- A teenager in Thailand was sitting on his home toilet when a python latched onto his penis.
- He physically survived the ordeal, but will probably be scared of toilets the rest of his life.
Someone could argue that we at Oddee are suffering from ophidiophobia of late. There’s the story about 100-pound snakes living in a man’s ceiling, and the pure horror of a four-foot snake pulled from a Russian woman’s throat. Now, rounding out a trifecta-of-awful, a snake in a toilet biting a man’s penis and sending him to the hospital.
Turns Out, It’s a Rational Fear
I don’t know about you, but snakes in toilets were a Top Ten Big Fear when I was a kid, along with shark attacks in the shower and quicksand. Those other two have ended up not being issues in adulthood (big disappointment), but it turns out that snakes in a toilet are a real thing. Be more scared!
The story comes to us from Thailand, and CNN has some just horrible photos of the entire ordeal. Don’t look at them if you have a thing about blood or legless reptiles slithering through home plumbing. CNN interviewed one of the rescue officers at the scene, Danupol Tapo, who had terrible news about these incidents’ frequency.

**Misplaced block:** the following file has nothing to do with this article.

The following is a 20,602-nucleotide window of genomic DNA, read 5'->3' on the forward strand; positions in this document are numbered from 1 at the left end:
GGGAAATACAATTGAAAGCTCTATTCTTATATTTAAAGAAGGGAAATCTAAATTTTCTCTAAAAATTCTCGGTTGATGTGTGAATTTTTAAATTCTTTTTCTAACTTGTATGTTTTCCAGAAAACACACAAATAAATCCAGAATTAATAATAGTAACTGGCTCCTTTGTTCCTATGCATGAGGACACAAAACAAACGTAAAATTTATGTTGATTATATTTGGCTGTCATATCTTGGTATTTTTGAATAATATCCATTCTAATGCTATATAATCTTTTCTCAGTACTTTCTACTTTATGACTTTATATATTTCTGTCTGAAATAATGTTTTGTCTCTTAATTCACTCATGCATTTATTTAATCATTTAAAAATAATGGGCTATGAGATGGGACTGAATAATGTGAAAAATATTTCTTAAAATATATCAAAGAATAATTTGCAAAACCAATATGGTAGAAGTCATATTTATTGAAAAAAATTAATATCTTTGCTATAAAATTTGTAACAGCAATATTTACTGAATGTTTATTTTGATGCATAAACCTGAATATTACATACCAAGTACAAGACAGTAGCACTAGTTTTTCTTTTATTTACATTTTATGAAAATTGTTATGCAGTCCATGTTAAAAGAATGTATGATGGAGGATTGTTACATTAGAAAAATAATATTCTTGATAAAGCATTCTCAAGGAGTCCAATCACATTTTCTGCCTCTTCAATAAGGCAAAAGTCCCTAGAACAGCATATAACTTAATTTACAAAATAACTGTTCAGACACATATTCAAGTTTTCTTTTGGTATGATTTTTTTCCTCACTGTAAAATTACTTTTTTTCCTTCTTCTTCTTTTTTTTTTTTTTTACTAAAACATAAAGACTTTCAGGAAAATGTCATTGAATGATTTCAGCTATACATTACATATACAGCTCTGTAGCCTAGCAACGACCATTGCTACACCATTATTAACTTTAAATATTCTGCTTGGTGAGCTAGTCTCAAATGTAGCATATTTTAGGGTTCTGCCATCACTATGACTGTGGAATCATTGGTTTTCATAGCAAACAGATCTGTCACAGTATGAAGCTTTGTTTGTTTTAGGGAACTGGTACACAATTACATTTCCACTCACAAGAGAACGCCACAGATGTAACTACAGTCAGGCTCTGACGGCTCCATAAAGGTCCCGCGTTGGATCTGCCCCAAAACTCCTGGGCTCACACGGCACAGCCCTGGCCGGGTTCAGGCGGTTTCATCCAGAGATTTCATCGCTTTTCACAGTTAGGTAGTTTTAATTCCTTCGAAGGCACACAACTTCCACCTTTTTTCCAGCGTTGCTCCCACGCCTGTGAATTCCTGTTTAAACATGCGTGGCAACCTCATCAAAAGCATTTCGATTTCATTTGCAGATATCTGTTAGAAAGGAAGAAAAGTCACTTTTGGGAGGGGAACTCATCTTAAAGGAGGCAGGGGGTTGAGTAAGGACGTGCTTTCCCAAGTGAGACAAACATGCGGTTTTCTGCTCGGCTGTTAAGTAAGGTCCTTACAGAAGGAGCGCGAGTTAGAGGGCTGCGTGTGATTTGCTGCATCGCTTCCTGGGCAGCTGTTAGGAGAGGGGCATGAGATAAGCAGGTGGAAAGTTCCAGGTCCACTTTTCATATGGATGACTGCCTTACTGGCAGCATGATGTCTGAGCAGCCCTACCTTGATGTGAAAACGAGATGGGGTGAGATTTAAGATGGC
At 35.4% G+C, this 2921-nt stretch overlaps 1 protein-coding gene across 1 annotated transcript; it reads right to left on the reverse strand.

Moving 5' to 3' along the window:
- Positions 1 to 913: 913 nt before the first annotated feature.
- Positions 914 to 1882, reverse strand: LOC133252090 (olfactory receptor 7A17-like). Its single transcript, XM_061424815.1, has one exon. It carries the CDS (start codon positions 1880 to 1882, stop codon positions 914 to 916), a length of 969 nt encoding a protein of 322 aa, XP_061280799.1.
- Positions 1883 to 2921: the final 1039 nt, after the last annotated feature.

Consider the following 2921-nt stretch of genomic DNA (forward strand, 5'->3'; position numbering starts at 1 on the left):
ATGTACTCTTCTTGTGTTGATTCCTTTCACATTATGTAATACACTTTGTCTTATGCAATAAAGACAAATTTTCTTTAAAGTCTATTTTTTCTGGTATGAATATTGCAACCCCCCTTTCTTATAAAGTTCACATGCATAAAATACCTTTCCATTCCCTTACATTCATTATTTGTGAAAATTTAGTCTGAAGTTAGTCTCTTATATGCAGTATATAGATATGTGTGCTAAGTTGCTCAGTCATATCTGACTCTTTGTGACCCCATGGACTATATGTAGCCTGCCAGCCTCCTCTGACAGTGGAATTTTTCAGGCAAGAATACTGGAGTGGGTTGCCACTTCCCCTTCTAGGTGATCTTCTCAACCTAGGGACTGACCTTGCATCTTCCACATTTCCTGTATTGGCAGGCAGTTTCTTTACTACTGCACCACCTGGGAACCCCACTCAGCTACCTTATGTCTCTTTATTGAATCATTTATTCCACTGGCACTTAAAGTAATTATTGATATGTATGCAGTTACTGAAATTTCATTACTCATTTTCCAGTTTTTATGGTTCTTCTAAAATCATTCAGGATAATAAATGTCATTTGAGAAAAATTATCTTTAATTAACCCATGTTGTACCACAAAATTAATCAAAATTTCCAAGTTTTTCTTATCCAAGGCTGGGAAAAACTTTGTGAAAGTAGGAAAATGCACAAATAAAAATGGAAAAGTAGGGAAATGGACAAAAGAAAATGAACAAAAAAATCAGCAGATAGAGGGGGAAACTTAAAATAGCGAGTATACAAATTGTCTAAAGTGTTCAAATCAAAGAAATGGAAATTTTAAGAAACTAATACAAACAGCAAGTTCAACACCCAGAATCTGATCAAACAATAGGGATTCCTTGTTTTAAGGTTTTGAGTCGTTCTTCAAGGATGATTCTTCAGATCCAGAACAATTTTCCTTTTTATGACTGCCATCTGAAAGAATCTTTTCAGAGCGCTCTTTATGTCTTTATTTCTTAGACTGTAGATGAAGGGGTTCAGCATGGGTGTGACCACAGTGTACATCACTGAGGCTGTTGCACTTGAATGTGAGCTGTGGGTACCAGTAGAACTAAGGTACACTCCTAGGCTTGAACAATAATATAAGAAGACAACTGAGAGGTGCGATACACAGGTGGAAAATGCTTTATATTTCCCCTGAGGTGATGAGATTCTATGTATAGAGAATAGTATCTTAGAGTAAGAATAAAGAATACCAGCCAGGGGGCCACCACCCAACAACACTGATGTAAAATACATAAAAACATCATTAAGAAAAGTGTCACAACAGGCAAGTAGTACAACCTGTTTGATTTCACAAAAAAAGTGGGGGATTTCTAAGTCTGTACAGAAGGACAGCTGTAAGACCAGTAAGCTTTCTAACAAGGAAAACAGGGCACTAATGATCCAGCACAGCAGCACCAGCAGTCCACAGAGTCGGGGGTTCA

“I had witnessed snakes out of toilets many times, and when they bit [it] was mostly at legs and butts. Not the penis. This is the first time.”
First, really too bad about the teenager who was the first snake-penis-bite of Tapo’s career. But also, he’s seen this many times? Many times? I suppose the ordeal wasn’t pleasant for the snake, either. It was a four-foot python, luckily non-venomous, but genuinely stuck in the toilet’s plumbing.
A Worldwide Epidemic
The bitten teenager tied the snake’s head to the bathroom doorknob so it couldn’t escape, but they had to remove and smash the toilet to free the creature. Tapo isn’t the only one who sees snakes in toilet bowls all the time. You guessed it, Australia is similarly afflicted. Again, don’t look at the pictures in the link if you’re squeamish.
If you’ve got the willies just reading about this story, you’re not alone. There’s science behind why we’re uncomfortable with all things creepy and crawly. Back in ye-olde-days, when we spent a lot more of our time outdoors, people who could quickly spot snakes and spiders stood a better chance of survival. Now, their jumpiness is ingrained in our genes. But when the snake comes slithering up the toilet you’re sitting on, no amount of genetic pre-disposition to freaking out will save you.
The New York Post spoke to the teen’s mother, who predicts her son “will be scared every time he goes to the toilet.” Us too.